Health information technology used by more doctors and hospitals
More doctors and hospitals than ever before are using electronic health records (EHR), according to two studies published recently by the Human Health Services (HHS) Office of the National Coordinator for Health Information Technology. In 2013, about 78% of doctors’ offices reported implementing an EHR system, while 48% of physicians and 59% of hospitals had an EHR system with advanced functionalities, doubling and quadrupling the rates for 2009 and 2010, respectively. “Patients are seeing the benefits of health IT as a result of the significant strides that have been made in the adoption and meaningful use of electronic health records,” national coordinator for health information technology Karen DeSalvo, M.D., M.P.H. said. “We look forward to working with our partners to ensure that people’s digital health information follows them across the care continuum so it will be there when it matters most.”
The data in the studies, published in the journal Health Affairs, was compiled in 2013 by the CDC’s National Center for Health Statistics and the American Hospital Association. The information offered an early assessment of how ready healthcare professionals are to accomplish Stage 2 Meaningful Use of the Medicare and Medicaid EHR Incentive programs. According to the statement released by the HHS press office, “Stage 2 will begin later this year for providers who first attested to Stage 1 Meaningful Use in 2011 or 2012.” Approximately 75% of eligible practitioners and over 91% of hospitals have implemented or proven Stage 1 Meaningful Use of certified electronic health records.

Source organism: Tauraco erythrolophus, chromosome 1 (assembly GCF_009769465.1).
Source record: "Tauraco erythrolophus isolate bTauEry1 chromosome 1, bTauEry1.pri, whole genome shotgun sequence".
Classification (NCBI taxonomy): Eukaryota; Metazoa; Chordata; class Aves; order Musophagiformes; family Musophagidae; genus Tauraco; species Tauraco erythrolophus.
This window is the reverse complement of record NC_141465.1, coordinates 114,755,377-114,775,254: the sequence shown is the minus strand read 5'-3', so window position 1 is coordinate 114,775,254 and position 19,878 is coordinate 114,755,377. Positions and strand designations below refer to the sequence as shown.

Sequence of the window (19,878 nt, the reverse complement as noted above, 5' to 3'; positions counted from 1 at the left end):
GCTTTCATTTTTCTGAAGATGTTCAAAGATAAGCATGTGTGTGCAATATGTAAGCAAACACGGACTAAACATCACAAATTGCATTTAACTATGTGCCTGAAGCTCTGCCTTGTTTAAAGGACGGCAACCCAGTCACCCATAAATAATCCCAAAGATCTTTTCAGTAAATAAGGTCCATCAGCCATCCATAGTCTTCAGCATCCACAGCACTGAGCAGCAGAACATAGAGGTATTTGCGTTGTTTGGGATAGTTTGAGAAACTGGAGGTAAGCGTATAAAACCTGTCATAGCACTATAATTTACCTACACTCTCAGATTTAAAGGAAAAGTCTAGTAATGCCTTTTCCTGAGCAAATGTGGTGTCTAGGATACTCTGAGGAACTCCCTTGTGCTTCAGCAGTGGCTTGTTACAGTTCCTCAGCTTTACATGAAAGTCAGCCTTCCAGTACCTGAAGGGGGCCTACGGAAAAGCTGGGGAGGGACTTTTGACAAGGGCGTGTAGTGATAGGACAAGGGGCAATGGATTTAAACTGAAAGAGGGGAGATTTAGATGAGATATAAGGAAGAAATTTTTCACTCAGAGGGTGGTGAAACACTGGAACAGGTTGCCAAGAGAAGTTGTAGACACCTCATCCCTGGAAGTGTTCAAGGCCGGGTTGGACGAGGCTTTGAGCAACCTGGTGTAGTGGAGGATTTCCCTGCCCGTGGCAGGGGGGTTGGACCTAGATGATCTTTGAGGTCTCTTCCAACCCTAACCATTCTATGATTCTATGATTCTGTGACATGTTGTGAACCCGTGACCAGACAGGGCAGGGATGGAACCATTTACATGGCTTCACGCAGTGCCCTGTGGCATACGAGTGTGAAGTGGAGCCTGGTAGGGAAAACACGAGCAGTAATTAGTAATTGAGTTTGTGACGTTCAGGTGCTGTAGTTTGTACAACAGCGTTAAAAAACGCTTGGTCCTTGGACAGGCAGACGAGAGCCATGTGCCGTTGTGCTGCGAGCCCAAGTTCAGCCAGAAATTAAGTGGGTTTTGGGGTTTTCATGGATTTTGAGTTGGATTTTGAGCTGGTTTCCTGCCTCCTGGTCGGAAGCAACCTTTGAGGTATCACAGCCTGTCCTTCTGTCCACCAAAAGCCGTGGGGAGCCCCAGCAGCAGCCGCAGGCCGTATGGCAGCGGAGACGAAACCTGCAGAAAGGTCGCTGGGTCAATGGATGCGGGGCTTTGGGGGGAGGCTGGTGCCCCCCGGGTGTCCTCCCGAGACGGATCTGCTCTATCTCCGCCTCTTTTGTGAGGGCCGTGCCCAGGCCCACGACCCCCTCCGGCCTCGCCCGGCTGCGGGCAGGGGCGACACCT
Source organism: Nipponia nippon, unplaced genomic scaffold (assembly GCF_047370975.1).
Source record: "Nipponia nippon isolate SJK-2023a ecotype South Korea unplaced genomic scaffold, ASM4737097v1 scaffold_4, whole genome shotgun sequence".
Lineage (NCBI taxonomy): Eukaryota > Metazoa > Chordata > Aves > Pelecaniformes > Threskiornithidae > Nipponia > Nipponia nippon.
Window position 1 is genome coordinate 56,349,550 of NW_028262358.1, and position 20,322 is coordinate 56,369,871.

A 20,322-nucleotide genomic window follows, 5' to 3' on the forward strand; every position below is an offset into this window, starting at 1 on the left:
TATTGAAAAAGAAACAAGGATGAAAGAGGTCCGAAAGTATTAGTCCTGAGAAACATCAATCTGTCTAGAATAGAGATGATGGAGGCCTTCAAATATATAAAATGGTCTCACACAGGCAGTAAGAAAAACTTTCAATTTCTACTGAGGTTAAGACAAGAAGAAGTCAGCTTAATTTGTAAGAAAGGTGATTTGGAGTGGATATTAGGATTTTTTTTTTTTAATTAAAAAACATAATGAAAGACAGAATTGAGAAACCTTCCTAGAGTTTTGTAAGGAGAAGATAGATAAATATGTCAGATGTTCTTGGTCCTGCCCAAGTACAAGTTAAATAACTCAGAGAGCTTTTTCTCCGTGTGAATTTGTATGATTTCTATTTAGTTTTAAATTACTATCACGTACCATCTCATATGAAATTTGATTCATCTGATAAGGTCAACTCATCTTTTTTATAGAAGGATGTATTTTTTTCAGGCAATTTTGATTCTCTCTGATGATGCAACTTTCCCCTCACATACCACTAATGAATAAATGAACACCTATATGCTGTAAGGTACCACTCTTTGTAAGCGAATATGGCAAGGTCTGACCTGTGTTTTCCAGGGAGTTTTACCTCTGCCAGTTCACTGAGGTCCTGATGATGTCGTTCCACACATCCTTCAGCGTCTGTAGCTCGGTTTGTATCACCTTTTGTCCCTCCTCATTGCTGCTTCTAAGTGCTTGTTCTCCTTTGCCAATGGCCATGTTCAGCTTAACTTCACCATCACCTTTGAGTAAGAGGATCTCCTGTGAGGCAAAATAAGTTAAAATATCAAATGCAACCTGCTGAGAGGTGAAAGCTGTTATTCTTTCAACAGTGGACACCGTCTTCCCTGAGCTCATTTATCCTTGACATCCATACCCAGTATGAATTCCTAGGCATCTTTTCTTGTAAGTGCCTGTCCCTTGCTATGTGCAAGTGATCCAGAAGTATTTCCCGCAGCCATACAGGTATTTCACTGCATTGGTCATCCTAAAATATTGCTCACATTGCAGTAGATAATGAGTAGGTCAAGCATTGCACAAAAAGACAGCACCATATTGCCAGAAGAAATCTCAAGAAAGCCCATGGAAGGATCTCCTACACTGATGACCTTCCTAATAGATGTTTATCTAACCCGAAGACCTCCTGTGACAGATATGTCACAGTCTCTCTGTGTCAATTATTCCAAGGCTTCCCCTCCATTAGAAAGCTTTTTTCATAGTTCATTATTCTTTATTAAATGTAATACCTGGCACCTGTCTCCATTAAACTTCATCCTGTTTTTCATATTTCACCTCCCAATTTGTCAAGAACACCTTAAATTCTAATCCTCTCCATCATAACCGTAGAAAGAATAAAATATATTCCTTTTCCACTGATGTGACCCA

In spite of the increasing use of health information technology, the research found that most adopted systems were self-contained even though they didn’t have to be. That is, there was not much interconnectedness between healthcare professionals. In 2013, only 39% of physicians reported electronically exchanging data with colleagues, and even fewer (14%) shared information with ambulatory care providers or hospitals outside their organization. The same could be said of hospital-patient information exchange. Only 10% of hospitals provided patients with “online access to view, download, and transmit information about their hospital admission.” Moreover, most hospitals “had capabilities that could be used to support many Meaningful Use Stage 2 objectives but were not being used.”
In order to help providers accomplish Meaningful Use Stage 2 and foment “an interoperable health system that enables nationwide health information exchange,” the HHS has enforced a series of measures during the course of 2014, including helping over 150,000 providers to use their EHRs to comply with Stage 2 protocols, sharing tools and resources to help providers engage patients with health IT tools and meet the “view, download, and transmit measure,” and making webinars, user guides, tip sheets, listserv subscriptions and other educational resources available through the CMS eHealth University.